Their passion is a big part of pulling students in.” Not only is the faculty unique, but WKU’s Department of Social Work offers two different programs: the bachelor’s program and the master’s program. While the undergraduate program has a unique emphasis on social justice, the master’s program is the really unique part of WKU. “We have a unique specialty area of advanced generalist practitioner in rural settings,” Desrosiers said. “Most people don’t look at rural settings. Not a lot of programs have an advanced generalist specialization.” Desrosiers explained that the MSW is complicated, but it means that the students can work across all levels and systems. Students will be able to get careers working with individuals, groups, state legislators or even federal policymakers. Social workers work with their clients, not at them, which is why most social work students at WKU choose to pair their degree with minors or certificates in gender and women’s studies, clinical and community behavioral health or family home visiting, according to WKU’s social work website. “It depends on what job students are looking to get when they graduate,” Desrosiers said. “If you’re going to work in domestic violence, it’s a very good idea to know about the criminal justice system. The way to do that is to get a degree in criminology or sociology.” WKU started celebrating its social work students for the work that they do within the community four years ago. Desrosiers and the rest of the faculty have planned for this Social Work Month to be full of self-care. “Social work month is important to recognize what we do and get the awareness out to society of everything that we do,” Jones said. Features reporter Julianna Lowe can be reached at julianna.lowe253@topper.wku. edu.


SPORTS B2

TUESDAY, MARCH 3, 2020 WESTERN KENTUCKY UNIVERSITY

‘Winning and losing is a fine line’ WKU basketball still in solid position as C-USA Tournament approaches

BY ELLIOTT WELLS HERALD.SPORTS@WKU.EDU The WKU men’s basketball team (19-10, 12-5 C-USA) will be no worse than the No. 3 seed in the Conference USA Tournament, which will take place from March 11-14 in the Ford Center at The Star in Frisco, Texas, after splitting a pair of overtime games against Louisiana Tech (20-8, 11-5 C-USA) and North Texas (20-10, 14-3 C-USA) over the weekend. Prior to the weekend, WKU was tied with LA Tech for second place, with both squads just one game back of first-place North Texas in the league standings. The Hilltoppers defeated the Bulldogs 95-91 in overtime on Feb. 27, setting up a scenario where WKU could’ve moved into a tie for first with a win over the Mean Green on Sunday. North Texas defeated WKU 78-72 in overtime, claiming the C-USA regular-season title and the No. 1 seed in the upcoming C-USA Tournament in the process. Head coach Rick Stansbury has stressed that his team still controls its own destiny, and that remains true ahead of the final C-USA regular season game left on its schedule. With a win in their final road matchup at Florida International (18-11, 9-7 C-USA), the Hilltoppers would lock up the No. 2 seed in the C-USA Tournament. Even with a loss to the Panthers, WKU could still secure the No. 2 seed depending on how LA Tech fares in its last two outings. One game remains for the Hilltoppers, and WKU will have plenty of positives and negatives to take away from a weekend that saw the program post a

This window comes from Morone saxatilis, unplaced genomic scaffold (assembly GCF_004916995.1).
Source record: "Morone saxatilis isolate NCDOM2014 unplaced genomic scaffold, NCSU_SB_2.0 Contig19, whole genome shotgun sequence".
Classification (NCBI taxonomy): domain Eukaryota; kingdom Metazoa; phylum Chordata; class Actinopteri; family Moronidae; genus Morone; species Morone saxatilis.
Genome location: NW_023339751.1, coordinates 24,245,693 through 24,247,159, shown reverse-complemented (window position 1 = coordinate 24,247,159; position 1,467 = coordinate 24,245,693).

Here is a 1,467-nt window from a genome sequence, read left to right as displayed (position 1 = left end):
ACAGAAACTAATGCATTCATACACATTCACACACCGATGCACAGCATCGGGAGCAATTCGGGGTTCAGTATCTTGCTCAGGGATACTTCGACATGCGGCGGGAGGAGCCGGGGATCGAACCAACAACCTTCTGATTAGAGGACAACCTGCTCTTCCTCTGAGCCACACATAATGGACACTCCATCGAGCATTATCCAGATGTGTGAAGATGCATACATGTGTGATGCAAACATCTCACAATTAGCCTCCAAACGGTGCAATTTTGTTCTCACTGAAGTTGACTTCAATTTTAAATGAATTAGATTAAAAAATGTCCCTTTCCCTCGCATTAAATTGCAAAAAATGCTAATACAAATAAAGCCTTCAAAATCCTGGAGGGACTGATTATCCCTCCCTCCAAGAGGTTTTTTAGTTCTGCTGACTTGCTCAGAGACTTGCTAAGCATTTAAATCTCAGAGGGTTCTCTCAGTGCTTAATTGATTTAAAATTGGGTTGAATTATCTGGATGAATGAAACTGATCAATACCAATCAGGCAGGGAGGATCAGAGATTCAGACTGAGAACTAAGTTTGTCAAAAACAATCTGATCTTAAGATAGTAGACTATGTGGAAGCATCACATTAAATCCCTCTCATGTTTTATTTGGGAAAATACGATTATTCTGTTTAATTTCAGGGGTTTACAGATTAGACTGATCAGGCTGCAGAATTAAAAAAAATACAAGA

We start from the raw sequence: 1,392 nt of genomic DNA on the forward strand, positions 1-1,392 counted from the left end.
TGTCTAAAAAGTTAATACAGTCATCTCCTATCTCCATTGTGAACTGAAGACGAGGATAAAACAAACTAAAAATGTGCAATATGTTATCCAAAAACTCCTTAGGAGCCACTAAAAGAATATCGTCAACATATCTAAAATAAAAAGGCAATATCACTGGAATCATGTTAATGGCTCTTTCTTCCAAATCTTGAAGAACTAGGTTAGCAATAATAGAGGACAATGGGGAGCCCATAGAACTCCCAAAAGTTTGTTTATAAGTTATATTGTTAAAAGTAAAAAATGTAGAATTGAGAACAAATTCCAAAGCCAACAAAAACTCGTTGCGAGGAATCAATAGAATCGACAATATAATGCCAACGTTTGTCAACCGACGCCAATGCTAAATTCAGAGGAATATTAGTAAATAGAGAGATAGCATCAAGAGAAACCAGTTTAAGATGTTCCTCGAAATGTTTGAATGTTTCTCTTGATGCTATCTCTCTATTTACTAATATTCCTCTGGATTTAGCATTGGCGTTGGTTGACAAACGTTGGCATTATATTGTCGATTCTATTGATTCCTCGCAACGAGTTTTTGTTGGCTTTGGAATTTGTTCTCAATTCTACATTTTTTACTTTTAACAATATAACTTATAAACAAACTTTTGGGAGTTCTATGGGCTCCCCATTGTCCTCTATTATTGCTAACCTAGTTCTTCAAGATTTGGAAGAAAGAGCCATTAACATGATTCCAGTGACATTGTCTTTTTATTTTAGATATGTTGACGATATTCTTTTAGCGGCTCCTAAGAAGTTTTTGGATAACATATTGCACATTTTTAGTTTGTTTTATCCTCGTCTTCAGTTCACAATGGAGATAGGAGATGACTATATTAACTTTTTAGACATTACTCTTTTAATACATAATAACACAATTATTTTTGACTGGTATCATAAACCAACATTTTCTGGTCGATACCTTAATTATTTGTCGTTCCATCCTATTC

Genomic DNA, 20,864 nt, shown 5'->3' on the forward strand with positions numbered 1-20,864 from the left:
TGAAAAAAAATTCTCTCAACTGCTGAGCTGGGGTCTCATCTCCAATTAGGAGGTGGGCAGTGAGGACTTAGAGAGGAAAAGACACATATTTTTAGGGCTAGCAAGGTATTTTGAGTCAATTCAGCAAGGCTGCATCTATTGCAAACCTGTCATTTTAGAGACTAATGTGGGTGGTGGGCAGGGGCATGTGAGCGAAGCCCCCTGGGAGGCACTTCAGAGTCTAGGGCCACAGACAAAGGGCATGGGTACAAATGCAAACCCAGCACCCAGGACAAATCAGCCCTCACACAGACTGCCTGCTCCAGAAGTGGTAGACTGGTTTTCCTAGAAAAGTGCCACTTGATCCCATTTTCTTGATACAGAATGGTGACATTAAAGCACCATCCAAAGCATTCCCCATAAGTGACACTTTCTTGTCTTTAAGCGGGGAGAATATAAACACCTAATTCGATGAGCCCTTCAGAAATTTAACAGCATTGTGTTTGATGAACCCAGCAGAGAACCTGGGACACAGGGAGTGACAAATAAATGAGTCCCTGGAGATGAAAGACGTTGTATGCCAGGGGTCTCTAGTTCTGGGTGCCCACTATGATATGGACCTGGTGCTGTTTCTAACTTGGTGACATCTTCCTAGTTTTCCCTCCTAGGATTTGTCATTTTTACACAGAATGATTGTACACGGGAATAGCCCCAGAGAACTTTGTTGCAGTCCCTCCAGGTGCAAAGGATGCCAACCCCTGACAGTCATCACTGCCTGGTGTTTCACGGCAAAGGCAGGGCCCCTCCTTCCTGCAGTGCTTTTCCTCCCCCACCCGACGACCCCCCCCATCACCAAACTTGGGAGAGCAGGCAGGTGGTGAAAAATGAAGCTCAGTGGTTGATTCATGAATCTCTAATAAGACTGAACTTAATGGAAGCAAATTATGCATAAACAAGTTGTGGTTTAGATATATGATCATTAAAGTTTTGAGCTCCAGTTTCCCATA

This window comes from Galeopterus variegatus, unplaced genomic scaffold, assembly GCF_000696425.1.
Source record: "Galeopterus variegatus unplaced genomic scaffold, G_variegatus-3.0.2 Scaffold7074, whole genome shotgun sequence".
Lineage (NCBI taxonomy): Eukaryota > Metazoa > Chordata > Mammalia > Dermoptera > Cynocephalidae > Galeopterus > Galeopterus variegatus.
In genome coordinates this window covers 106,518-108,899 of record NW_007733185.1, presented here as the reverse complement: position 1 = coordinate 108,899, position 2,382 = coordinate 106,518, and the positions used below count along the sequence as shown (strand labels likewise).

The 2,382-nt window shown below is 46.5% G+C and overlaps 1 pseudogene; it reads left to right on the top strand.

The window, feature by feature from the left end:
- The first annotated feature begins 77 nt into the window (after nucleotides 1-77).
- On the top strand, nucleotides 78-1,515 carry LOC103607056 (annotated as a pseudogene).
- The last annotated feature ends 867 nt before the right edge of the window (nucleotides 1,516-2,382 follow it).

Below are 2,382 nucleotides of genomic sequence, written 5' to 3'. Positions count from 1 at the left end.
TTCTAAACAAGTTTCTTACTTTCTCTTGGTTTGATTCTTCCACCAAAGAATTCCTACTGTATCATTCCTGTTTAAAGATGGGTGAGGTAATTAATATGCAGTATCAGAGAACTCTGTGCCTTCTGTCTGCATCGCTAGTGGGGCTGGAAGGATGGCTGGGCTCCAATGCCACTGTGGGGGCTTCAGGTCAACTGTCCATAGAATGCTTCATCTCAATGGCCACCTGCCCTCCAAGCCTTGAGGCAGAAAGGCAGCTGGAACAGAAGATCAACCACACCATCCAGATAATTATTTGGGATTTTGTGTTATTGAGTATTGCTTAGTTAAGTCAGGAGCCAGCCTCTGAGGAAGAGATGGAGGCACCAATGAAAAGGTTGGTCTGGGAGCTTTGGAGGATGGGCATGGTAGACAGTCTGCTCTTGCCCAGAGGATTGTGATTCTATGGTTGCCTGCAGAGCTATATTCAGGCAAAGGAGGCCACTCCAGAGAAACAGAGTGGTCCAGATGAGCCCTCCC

1-1 record in two overtime classics. “It doesn’t change what we’re trying to do,” redshirt junior forward Carson Williams said. “We’re coming out and we’re going to fight regardless of whether we’re fighting for first place

Mean Green, but the 6-foot-2-inch guard struggled from the free-throw line, making just 5-of-9 shots. Two of his misses at the charity stripe came in the final five seconds of regulation, as both shots he received after a

KEILEN FRAZIER • HERALD

WKU junior guard Taveion Hollingsworth (11) looks on after the basketball game against Louisiana Tech on senior night in Diddle Arena on Feb. 27, 2020.

or last place. That’s the kind of players we’ve got in this locker room. Don’t expect anything different.” Junior guard Taveion Hollingsworth recorded one of the top individual efforts in C-USA history against LA Tech, but he also came up short at the line when WKU needed him most against North Texas. The Lexington native netted 17-of-19 free throws on Feb. 27, leading to a career-high of 43 points, which were the most points scored by a WKU player since Jim McDaniels scored 49 points at Tennessee Tech on Jan. 4, 1971. Hollingsworth also led the Hilltoppers in scoring on Sunday against the

shooting foul failed to snap a 63-63 tie prior to an overtime period. Hollingsworth — who was named C-USA Co-Player of the Week for the second time this season on Monday afternoon — was far from the only WKU player to struggle at the line in Denton, Texas. As a team, the Hilltoppers shot just 10-of-18 from the charity stripe against Mean Green. “Winning and losing is a fine line,” Stansbury said. “Make one free throw, you might win the game. That gets magnified toward the end. There’s a lot of other plays throughout the game.” The Hilltoppers have played in many

DARRELL-HICKS

CONTINUED FROM PAGE B4 As of Feb. 28, Darrell-Hicks (1-1) has accumulated 13.2 innings pitched in three appearances, allowing eight hits, seven earned runs and nine walks while striking out 14 batters. He has a 4.61 ERA with a 1.29 WHIP, both encouraging marks for the returning Darrell-Hicks.